Thus, with the first embodiment of the digital signal recording circuit, while jitter is left to some extent in the quantization feedback circuit 8, transmission over a wide frequency range is realized, and other means are employed in order to reduce the remaining jitter.

With the first embodiment of the digital signal recording circuit, clock signals supplied via the input terminal 3 are also supplied to a frequency divider 10.

The frequency divider 10 has its frequency dividing ratio set to, for example, 2, for halving the frequency of the clock signals. The clock signals, thus set to the same frequency as the maximum basic frequency of the data signal by frequency division by the frequency divider 10, are essentially matched in delay time with the data signal. This facilitates delay time management to render it unnecessary to perform adjustment for diminishing the individual time difference. While the clock signal is of a unitary frequency and hence can be changed in delay time by a simplified primary side filter, the frequency of the clock signal, now lowered by the frequency divider 10, becomes wider in its variable range, thus enabling optimization of the delay time difference. On the other hand, since the frequency of the clock signals are lowered, the transmission waveform may be improved, while the cross-talk to the rotary transformer and the variety of signal lines in its vicinity may be diminished.

The frequency of the clock signal after frequency division is equal to the maximum basic frequency of the video data signal, as discussed above. The clock signals after frequency division are supplied to the primary side core of the clock channel 11 different from the data channel of the rotary transformer.

The clock channel 11 of the rotary transformer transmits the frequency-divided clock signals, fed to the primary side coil on the fixed side, to the secondary coil on the rotary side. The frequency-divided clock signal is of a unitary frequency and hence does not produced jitter even if it is delayed. The frequency-divided clock signal, transmitted by the clock channel 11 to the rotary side, is supplied via a differential amplifier circuit 12 to a slicer 13 and a level detection circuit 14 adapted for converting the input signal into a bi-level signal.

The slicer 13 converts the frequency-divided clock signal into a bi-level signal, that is, into a high logical level signal (H) and a low logical level signal (L). The H signal and the L signal are fed to a frequency step-up circuit 15.

The frequency step-up circuit 15 generally is of a circuit arrangement shown in FIG. 8.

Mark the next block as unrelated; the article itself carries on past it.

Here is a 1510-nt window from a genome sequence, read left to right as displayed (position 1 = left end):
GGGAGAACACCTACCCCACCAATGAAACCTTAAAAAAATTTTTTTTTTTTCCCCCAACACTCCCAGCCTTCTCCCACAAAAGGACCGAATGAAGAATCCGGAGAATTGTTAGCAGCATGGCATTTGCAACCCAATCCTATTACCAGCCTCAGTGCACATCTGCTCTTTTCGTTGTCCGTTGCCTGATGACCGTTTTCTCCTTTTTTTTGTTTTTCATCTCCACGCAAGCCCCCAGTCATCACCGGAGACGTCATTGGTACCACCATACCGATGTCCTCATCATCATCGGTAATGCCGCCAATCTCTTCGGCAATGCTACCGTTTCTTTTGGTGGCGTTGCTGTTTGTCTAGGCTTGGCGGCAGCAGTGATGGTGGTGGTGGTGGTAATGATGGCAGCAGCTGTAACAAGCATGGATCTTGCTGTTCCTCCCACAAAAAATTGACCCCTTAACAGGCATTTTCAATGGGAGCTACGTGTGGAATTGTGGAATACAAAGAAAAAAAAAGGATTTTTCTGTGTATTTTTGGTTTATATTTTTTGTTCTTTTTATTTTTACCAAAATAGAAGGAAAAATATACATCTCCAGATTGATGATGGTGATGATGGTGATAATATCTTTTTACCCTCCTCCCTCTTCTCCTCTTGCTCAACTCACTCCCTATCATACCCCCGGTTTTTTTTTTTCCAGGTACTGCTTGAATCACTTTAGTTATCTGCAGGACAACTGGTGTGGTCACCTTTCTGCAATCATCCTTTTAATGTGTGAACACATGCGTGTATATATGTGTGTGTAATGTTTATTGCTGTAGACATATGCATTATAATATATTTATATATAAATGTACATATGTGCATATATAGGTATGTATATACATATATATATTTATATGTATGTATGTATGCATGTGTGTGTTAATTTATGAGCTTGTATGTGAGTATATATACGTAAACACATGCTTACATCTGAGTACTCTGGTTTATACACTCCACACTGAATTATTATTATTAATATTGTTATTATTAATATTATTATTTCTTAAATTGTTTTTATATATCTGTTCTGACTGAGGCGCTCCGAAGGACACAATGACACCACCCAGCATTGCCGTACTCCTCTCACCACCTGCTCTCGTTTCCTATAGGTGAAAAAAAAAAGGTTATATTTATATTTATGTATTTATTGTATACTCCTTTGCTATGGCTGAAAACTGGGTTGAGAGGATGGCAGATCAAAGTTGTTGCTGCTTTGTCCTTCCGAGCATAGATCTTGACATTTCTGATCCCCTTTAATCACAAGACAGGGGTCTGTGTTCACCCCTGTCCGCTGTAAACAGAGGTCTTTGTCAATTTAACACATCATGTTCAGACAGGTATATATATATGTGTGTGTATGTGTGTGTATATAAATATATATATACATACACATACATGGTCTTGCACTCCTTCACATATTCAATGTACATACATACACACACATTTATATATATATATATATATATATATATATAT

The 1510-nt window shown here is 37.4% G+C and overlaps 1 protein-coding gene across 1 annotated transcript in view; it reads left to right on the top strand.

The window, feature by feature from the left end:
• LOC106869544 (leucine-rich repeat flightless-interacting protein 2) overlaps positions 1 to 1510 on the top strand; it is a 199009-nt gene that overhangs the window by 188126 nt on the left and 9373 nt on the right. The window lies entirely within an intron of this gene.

That is, the frequency step-up circuit 15 in general is made up of an integrating circuit 44 comprising a resistor R and a capacitor C, and an exclusive-OR gate 42. The general frequency step-up operation of the frequency step-up circuit is explained by referring to the waveform diagram shown in FIG. 9.

The logical signal, referred to herein as clock pulse signal S1, supplied to an input terminal 41 of the frequency step-up circuit 15, is supplied to an integrating circuit 44, which is made up of the resistor R and the capacitor C and generates a serrated wave signal S2. The clock pulse signal S1 and the serrated wave signal S2 are supplied to an exclusive OR gate 42 which discriminates "0" and "1" from each other based on its threshold value Th. Thus the exclusive OR gate 42 outputs an output pulse signal S3 having the frequency twice that of the clock pulse signal S1. The output pulse signal of the frequency step-up circuit 15 has a duty ratio of a/b and is output at an output terminal 43.

With the present first embodiment of the digital signal recording circuit, employing the frequency step-up circuit 15, performing the above-described general operation, the output signal of the slicer 13 is the clock signal having a double frequency. The clock signal having the double frequency is of the frequency equal to that of the clock signal before entering at the frequency divider 10. Thus it becomes possible with the frequency step-up circuit 15 to realize the clock signal having the correct timing of latching data signals per se. Besides, the frequency step-up circuit 15 is of a simplified structure and hence helps reduce the circuit scale of the present first embodiment of the digital signal recording circuit.